Most style guides have a simple yes or no rule on using the Oxford comma. But should you use it when following Associated Press (AP) style? The short answer is… sometimes. In today’s post, we’ll break down the use of Oxford commas in AP style.
What Is the Oxford Comma?
The Oxford comma (or serial comma) is the one used before and to separate the last two items in a list of three or more items. Grammatically, it’s almost never necessary, so its use is widely debated. Consider these examples:
I’m going to the store to pick up eggs, sugar, and butter.
I’m going to the store to pick up eggs, sugar and butter.
Both of these are correct. Some people argue that the Oxford comma lends clarity and makes the sentence flow better while others argue that any unnecessary punctuation should always be cut.
Ultimately, it comes down to preference. But if you’re following a style guide or adhering to certain English dialects, the guidelines will usually include whether to use Oxford commas.
AP Style and the Oxford Comma: To Use or not to Use?
Don’t Use It in Simple Lists
Journalists and the press use the AP Stylebook extensively. Back when newspapers were available in print form only, every space on the page counted. For this reason, unnecessary punctuation had to be cut, including the Oxford comma.
AP style, then, generally advises against using the Oxford comma. However, this rule applies to simple lists only. The items in a simple list are brief, so no confusion will arise if you don’t use an Oxford comma:
We’re traveling to New York, Boston and Chicago this summer.
This pizza has pepperoni, mushrooms and extra cheese.
Sally, Jane and Mary are all wearing pink.
Do Use It With Conjunctions
For lists that contain conjunctions, AP style does recommend using the Oxford comma. For example:
We have peanut butter and jelly, ham and cheese, and bacon and tomato sandwiches.
The elements in this list each contain a conjunction (and), so the Oxford comma helps to clarify which conjunction is meant to separate the last item from the preceding ones.
Do Use It With Complex Phrases
In lengthy passages or complex phrases (where the items in the list comprise more than a few words), you should also use an Oxford comma. For example:
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We walked down a tree-lined street, which had lots of pretty houses, to the bus stop on the corner, waited for the bus that travels north and south across town, rode it to the library downtown, and arrived just a few minutes before closing time.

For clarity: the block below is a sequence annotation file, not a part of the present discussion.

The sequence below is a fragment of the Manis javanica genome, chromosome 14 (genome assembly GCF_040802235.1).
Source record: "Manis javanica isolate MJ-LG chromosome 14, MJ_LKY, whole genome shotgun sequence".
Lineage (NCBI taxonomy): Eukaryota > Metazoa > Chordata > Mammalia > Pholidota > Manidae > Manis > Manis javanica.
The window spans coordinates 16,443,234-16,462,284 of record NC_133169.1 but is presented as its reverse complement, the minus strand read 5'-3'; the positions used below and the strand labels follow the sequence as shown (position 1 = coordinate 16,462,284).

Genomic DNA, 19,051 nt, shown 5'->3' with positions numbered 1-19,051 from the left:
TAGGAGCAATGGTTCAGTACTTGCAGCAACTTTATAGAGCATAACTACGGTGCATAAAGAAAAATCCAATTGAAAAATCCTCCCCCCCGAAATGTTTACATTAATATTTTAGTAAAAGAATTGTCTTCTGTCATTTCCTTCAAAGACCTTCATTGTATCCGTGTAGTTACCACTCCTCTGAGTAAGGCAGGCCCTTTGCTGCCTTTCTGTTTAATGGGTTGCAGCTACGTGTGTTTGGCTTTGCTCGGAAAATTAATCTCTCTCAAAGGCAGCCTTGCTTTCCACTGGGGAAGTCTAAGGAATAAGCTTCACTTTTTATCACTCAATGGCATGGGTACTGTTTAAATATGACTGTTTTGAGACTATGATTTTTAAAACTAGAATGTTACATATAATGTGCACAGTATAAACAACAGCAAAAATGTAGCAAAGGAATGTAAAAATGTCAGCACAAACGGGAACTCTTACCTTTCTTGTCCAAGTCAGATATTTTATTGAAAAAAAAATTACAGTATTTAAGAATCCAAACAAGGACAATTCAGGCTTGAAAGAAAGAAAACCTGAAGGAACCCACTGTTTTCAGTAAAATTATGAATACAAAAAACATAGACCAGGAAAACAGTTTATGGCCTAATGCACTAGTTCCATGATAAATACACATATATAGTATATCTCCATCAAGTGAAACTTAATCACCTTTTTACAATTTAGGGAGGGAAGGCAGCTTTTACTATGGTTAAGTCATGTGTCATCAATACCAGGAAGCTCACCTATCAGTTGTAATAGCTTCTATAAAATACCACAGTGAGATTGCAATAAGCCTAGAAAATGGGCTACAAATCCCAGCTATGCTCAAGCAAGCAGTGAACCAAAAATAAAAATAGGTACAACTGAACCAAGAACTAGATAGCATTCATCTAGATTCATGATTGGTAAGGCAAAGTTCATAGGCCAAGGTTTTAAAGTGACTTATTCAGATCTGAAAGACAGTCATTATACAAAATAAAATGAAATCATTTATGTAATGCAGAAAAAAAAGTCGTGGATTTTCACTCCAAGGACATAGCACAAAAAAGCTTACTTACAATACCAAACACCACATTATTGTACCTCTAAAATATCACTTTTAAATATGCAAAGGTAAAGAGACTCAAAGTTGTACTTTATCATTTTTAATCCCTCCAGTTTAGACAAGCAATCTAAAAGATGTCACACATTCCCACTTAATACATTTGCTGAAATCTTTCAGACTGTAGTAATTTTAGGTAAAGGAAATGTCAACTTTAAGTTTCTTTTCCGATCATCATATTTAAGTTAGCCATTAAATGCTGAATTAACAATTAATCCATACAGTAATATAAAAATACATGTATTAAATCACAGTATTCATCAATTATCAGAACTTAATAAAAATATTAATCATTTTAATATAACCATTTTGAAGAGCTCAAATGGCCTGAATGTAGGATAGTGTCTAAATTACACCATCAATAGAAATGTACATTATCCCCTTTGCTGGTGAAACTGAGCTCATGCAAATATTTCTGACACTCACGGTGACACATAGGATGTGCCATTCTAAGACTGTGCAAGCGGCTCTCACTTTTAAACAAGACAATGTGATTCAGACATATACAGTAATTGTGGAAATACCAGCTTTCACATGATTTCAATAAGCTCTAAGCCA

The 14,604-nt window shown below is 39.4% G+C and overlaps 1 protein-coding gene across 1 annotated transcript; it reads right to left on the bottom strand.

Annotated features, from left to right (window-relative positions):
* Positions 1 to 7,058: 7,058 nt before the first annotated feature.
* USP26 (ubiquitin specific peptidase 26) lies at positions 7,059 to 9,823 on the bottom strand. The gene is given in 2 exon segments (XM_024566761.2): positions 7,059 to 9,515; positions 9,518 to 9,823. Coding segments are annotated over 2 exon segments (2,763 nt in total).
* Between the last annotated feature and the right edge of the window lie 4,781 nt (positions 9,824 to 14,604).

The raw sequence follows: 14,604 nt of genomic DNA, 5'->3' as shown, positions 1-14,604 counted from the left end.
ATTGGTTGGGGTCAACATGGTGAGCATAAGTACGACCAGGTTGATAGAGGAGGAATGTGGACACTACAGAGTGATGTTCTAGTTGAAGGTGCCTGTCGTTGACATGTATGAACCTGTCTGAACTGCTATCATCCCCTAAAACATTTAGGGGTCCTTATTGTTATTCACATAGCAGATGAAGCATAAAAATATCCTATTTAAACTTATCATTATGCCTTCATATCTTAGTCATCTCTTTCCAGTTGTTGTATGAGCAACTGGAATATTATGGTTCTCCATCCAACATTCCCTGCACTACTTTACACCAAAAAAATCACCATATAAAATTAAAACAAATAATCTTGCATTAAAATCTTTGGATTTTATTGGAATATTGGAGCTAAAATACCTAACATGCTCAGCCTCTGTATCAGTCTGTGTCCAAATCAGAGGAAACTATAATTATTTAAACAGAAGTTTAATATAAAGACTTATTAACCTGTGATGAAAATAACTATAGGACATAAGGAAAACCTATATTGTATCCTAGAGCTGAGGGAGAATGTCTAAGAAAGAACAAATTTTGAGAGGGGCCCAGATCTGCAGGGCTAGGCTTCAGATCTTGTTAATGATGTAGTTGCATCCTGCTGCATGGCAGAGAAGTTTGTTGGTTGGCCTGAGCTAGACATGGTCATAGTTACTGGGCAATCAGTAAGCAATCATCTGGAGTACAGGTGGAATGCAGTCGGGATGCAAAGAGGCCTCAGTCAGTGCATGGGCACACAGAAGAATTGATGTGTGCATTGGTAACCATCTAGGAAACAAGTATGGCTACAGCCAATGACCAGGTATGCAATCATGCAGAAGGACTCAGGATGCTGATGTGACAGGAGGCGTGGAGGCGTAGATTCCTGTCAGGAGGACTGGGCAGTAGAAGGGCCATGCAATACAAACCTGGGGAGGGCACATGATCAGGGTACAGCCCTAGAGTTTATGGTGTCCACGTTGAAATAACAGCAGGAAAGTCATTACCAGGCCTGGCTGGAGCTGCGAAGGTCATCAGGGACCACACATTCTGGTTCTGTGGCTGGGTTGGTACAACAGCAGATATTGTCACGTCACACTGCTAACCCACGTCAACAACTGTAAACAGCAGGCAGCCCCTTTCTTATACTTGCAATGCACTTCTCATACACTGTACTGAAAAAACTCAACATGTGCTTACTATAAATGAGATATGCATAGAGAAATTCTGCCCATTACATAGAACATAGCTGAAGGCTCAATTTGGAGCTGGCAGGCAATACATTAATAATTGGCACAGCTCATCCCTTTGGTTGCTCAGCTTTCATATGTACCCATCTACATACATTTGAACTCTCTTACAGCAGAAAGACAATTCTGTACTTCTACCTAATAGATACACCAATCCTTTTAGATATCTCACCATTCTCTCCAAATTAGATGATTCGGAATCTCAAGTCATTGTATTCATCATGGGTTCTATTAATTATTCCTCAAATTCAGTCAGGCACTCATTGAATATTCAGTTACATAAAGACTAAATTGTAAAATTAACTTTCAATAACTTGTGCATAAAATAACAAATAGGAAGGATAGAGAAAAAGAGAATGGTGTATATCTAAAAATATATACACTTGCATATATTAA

Since this sentence is pretty elaborate and each item in the list is lengthy, the Oxford comma helps to break it up and make it flow smoothly.
Do Use It When a List Can Create Ambiguity
In AP style, you should also use the Oxford comma when the meaning of the sentence would be ambiguous or unclear without it. Most style guides recommend the same approach, though some may suggest rearranging the sentence instead.
Take a look at this sentence:
I invited my parents, Linda and Jeff.
I invited my parents, Linda, and Jeff.
Without the Oxford comma, it sounds as though Linda and Jeff are the parents. With it, it’s clear that they’re not. The Oxford comma helps to clear up potential confusion.
Who knew a tiny piece of punctuation could cause such debate? If you’re following the AP style guide, we hope you now feel confident about using (and not using) the Oxford comma!
And be sure to send your writing our way once you finish a draft. Our expert editors will be happy to check it against your style guide and ensure perfect grammar, spelling, consistency, and clarity. Try out our service for free with your 500-word sample!
Frequently Asked Questions
What is the Oxford comma?
The Oxford comma is the one used before and to separate the last two items in a list of three or more: We’re having pasta, salad, and bread.
When should you use the Oxford comma in AP style?
AP style recommends not using the Oxford comma except in lists where meaning may be ambiguous without it or where complex phrases or other conjunctions appear.